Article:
In the case where the magnetic field generated by the SEM objective lens 8 also undergoes a change, the canceling magnetic field control unit 12 supplies the coils of the canceling magnetic field generator 10 with a current corresponding to a linear coupling, at an appropriate ratio, between an input signal proportional to the exciting current of the SEM objective lens 8 from the SEM objective lens exciting current control unit 13 and the input signal from the magnetic field sensor 14.
The displacement of the ion beam spot on the sample 7 is proportional to the magnitude of the magnetic field on the ion beam optical axis 3. With the configuration according to this embodiment, therefore, the ion beam spot is always maintained at the origin, i.e. at the ion beam spot position in the absence of a magnetic field and the isotopes are not separated even in the case where at least one of the magnetic field generated by the SEM objective lens 8 and an external magnetic field undergoes a change.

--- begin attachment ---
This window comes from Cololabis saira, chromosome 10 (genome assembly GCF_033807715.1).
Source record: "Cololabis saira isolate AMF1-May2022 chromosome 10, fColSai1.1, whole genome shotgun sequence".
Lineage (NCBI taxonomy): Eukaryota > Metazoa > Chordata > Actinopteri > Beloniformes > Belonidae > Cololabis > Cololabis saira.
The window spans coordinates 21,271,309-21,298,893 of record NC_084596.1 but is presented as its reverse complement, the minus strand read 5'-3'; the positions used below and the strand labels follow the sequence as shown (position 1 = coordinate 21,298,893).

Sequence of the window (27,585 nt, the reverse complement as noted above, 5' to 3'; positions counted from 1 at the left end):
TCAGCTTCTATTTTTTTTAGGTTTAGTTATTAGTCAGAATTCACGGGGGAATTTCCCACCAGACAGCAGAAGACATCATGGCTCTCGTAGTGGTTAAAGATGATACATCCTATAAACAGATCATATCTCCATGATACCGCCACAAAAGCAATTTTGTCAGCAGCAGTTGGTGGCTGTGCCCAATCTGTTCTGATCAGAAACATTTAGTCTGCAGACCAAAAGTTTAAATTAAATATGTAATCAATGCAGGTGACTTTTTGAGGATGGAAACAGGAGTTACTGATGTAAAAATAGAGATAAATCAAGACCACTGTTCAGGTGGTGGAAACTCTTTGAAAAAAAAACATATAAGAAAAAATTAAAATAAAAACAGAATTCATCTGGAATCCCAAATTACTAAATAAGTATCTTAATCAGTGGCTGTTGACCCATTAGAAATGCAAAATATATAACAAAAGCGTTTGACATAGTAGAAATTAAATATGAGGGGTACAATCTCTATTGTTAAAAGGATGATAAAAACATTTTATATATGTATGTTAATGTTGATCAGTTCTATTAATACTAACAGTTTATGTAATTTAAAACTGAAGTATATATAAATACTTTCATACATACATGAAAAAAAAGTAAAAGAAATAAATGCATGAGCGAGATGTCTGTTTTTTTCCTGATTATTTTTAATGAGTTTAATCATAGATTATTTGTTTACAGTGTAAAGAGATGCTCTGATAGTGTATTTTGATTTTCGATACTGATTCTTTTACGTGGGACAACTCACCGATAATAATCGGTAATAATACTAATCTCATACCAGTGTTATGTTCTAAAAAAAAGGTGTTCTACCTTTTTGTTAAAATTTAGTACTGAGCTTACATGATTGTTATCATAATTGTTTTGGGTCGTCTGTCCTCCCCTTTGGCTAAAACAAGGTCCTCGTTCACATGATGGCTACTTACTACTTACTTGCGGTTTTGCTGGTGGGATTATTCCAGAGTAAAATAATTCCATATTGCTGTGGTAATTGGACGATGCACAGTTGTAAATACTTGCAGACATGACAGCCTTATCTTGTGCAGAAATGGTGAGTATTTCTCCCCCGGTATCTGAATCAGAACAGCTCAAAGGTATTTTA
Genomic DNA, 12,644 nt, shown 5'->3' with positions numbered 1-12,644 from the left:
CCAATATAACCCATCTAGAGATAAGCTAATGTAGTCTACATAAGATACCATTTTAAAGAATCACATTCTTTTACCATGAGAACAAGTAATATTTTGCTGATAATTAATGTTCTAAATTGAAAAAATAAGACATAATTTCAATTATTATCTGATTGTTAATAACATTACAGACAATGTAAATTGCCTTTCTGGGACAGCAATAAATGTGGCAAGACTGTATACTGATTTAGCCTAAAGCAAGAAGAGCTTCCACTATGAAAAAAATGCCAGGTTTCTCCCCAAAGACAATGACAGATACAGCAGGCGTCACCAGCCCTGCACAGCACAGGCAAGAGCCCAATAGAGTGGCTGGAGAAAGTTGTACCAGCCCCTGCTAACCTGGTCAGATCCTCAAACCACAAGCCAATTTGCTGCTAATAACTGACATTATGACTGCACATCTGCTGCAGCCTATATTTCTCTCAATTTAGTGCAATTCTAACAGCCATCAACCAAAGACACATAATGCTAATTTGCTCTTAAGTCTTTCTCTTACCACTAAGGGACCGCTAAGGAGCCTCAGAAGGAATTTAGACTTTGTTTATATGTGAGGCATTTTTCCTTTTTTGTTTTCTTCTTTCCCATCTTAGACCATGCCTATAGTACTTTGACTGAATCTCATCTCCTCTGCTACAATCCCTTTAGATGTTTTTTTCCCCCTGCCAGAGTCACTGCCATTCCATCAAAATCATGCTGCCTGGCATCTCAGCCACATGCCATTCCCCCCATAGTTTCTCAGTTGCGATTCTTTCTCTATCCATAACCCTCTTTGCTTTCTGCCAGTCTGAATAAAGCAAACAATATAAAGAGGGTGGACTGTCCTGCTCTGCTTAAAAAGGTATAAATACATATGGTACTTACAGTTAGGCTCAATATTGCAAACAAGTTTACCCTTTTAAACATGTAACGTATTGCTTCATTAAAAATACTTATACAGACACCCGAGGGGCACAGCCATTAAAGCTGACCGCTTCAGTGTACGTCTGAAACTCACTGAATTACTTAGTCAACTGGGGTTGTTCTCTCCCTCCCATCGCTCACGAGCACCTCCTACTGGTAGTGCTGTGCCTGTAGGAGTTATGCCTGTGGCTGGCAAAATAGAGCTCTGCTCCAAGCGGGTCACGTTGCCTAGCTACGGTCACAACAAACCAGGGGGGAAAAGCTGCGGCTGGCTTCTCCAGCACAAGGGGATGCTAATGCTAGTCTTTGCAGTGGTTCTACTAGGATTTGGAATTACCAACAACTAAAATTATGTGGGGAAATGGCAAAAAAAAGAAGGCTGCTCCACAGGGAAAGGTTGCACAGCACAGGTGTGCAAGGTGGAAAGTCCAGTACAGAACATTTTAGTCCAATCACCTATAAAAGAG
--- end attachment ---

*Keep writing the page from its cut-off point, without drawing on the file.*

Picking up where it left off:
The feature of this embodiment lies in that the electron beam axis and the ion beam axis are arranged substantially at right angles to each other, so that the thin film sample 7 a being processed by the FIB can be observed as a STEM image on a monitor without moving the sample 7. As a result, the invention exhibits an especially great effect for an application of observation of the pinpoint processing to analyze a defect of a device or the like. The sample 7 may be a small piece separated in advance from a wafer or the like, or a micro sample collected by the microsampling process from a wafer in the same sample room. The deflection of the ion beam 3 or the separation of the isotopes on the sample due to the leakage magnetic field affecting the sample 7 from the objective lens 8 of the SEM 17 can be obviated by the canceling magnetic field generator 10. The SEM objective lens 8, therefore, can be arranged with the forward end thereof as near as 4 to 8 mm from the sample observation point. Consequently, the high-resolution SEM/STEM observation is made possible.